La Nouba at Downtown Disney

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About 10 years ago when Disney gave my family comp tickets to see Cirque du Soleil’s newest show La Nouba at their Downtown Disney complex I had never heard of Cirque du Soleil and had no idea what to expect. I could not imagine how it was going to affect me. I now know that it is incorrect to say that one “sees” a Cirque du Soleil show. One “experiences” it. And if you are open to it, you might find that it has a profound effect upon you. In my lifetime, there have only been a handful of theatre experiences that have affected me so profoundly as did La Nouba.

Cirque du Soleil is a large organization that has performances of various shows all around the world. Some shows are in permanent residence–Such as La Nouba at Disney World and others in Las Vegas. Some shows travel and are actually performed under a big tent. Lately, there have been shows especially made for film and television. In the beginning, their tag line was “We reinvent the Circus.” Once you see a show, you will understand the truth embedded in that description. But as the French say, “viva la difference.”

La Nouba has a permanent home in a theatre located in the Downtown Disney shopping and entertainment complex, right next to Disney Quest, House of Blues, and Wolfgang Puck’s Restaurant. The building is cleverly shaped to give the impression of a large circus tent complete with guide wires. Parking is convenient and free right next to the theatre. One website I visited said the theatre holds over 1600 seats. I would never have guessed it was that large. I have been to La Nouba several times and have sat in several different seats, from the front to the back and from the left to the center to the right. I can honestly say there is not a single bad seat in the house. In fact, the different seats have all presented a different view that allowed me to enjoy the show from a different perspective. It is not cheap. Tickets range in price from $52 to $115 as of 2008.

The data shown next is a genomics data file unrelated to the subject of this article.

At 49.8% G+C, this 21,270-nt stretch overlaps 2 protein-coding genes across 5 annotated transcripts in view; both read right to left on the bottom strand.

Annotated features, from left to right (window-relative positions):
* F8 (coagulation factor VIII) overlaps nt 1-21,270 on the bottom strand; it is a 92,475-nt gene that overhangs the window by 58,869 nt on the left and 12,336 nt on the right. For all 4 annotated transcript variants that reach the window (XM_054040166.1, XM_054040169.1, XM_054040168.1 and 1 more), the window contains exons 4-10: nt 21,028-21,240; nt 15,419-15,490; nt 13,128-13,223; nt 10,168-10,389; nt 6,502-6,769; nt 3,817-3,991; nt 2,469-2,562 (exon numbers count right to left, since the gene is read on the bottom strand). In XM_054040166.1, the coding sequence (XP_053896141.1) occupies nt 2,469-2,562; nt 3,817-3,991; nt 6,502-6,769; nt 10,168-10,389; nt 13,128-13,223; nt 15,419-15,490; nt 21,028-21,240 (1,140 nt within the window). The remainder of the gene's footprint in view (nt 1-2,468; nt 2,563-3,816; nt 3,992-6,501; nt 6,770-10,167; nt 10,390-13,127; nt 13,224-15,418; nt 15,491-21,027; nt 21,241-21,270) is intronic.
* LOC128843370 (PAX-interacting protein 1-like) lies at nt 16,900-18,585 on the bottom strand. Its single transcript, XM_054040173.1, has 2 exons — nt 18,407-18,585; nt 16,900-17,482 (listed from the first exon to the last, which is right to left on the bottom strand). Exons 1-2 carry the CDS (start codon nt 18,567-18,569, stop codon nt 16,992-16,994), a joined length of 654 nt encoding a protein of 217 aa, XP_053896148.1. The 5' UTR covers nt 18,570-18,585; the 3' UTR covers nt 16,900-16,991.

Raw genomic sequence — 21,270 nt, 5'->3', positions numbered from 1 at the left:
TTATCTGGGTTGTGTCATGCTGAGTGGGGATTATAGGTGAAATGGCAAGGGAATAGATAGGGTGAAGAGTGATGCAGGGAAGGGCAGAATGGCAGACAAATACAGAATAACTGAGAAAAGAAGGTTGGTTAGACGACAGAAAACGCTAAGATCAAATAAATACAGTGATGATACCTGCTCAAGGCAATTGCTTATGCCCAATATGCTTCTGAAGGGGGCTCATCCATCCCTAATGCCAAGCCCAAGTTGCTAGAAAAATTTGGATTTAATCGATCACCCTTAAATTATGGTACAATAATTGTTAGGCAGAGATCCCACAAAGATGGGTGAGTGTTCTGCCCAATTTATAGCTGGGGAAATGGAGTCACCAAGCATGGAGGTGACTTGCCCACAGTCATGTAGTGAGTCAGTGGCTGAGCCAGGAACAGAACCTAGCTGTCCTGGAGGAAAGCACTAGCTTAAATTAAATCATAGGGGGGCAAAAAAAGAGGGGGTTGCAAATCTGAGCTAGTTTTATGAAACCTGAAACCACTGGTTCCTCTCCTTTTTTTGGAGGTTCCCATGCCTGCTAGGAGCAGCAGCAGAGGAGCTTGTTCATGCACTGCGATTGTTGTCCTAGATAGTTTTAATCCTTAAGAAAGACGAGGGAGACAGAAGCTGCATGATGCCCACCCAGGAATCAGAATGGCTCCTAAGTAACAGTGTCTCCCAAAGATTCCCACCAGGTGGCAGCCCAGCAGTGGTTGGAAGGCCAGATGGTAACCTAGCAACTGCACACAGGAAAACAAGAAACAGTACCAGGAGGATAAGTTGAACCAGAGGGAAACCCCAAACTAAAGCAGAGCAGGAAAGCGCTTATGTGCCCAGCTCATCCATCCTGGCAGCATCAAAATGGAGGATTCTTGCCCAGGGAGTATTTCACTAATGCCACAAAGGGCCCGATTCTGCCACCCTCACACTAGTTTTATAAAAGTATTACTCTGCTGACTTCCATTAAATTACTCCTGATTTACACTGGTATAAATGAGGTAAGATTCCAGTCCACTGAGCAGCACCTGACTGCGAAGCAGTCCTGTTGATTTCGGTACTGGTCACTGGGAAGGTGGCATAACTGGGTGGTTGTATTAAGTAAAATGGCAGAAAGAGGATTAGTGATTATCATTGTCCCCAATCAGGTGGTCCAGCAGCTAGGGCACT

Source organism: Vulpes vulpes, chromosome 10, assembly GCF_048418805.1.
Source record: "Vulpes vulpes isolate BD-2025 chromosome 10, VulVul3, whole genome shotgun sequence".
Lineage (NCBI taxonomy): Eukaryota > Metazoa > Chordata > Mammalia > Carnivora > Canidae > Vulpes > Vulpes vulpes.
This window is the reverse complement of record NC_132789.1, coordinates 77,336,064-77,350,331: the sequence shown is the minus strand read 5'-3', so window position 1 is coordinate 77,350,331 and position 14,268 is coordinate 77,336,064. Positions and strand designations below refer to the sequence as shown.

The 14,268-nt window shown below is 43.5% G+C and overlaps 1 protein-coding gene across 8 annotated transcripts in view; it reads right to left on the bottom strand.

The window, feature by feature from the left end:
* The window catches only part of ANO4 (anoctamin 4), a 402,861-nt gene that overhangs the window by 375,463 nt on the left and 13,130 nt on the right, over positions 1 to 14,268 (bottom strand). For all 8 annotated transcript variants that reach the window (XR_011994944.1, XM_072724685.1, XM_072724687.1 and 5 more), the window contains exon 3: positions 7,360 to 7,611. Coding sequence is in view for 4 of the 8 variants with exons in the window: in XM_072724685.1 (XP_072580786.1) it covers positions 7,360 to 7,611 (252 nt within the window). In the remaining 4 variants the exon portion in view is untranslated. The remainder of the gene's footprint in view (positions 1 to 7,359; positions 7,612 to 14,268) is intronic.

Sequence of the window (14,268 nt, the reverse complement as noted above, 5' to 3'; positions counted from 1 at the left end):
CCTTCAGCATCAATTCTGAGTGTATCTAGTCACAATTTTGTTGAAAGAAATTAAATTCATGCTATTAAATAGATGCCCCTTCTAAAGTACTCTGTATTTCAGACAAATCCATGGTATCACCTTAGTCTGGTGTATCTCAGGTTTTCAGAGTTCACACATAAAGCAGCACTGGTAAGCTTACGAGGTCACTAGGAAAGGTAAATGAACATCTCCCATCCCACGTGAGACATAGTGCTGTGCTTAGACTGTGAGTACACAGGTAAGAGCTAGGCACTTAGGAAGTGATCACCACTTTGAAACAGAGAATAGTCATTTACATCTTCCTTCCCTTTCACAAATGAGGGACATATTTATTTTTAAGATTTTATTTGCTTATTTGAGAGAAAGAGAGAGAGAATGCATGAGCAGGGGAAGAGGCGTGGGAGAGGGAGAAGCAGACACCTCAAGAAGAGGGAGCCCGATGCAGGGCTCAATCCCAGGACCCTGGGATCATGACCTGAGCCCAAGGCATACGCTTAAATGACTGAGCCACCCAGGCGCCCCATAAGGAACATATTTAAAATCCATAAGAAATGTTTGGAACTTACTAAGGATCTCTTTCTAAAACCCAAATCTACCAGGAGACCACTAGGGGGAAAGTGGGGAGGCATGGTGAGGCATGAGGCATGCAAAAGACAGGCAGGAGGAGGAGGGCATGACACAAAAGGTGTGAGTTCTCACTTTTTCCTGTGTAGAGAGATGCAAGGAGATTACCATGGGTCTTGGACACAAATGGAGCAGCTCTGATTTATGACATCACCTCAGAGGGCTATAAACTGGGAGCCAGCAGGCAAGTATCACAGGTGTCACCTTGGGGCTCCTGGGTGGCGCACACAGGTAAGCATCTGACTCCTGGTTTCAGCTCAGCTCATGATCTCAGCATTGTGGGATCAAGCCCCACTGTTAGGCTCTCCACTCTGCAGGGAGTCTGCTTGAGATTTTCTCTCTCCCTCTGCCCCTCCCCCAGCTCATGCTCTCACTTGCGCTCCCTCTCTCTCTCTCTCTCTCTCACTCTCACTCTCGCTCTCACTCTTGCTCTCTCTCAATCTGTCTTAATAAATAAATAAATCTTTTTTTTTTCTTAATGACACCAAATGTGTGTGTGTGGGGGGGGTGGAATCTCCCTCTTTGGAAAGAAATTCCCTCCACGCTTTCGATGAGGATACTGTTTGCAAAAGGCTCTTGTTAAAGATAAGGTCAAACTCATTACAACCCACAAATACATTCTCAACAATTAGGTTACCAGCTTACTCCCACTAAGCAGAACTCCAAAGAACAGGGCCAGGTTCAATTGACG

The show lasts ninety minutes without an intermission. There are concession stands that sell drinks and food items, but don’t waste your time. This show puts you on the edge of your seat and you are constantly looking left to right, up and down. You don’t want anything in your hands that distracts you. The proscenium juts way out into the audience and the seats are curved around it, making every seat feel intimately close to the action. In addition, there is a long walkway between the lower and upper seating sections that is used during the performance to create an even closer experience regardless of your seat. Lastly, come early. There is a pre-show, audience participation act by two clowns that is not to be missed!

As for the show itself, what can one say? Every now and then a piece of theatre comes along that is so new and so innovative that it defies conventional description. I will attempt to give some indication of the show. But I can’t do it justice. Just know that what I say with words can only be express in pictures, what you see in pictures can only be felt in person, and what you feel in person can only be experienced within your own heart. That, I believe, is the magic of La Nouba. It is a magic that is at once timeless yet very much in the moment. It is a magic that touches all ages. Your three year old will enjoy the show as much as you and you will enjoy the show as much as your grandmother.

Overall, the show is a combination of circus-like acts performed by incredible athletes and acrobats in the most gorgeous and unique costumes highlighted by a live band and soloist playing soulfully esoteric music which enhances the visual experience. Very few words are spoken. Each acrobatic and athletic act is engulfed by moments of comedy, dance, or some other visual element most of which will be a new experience for you.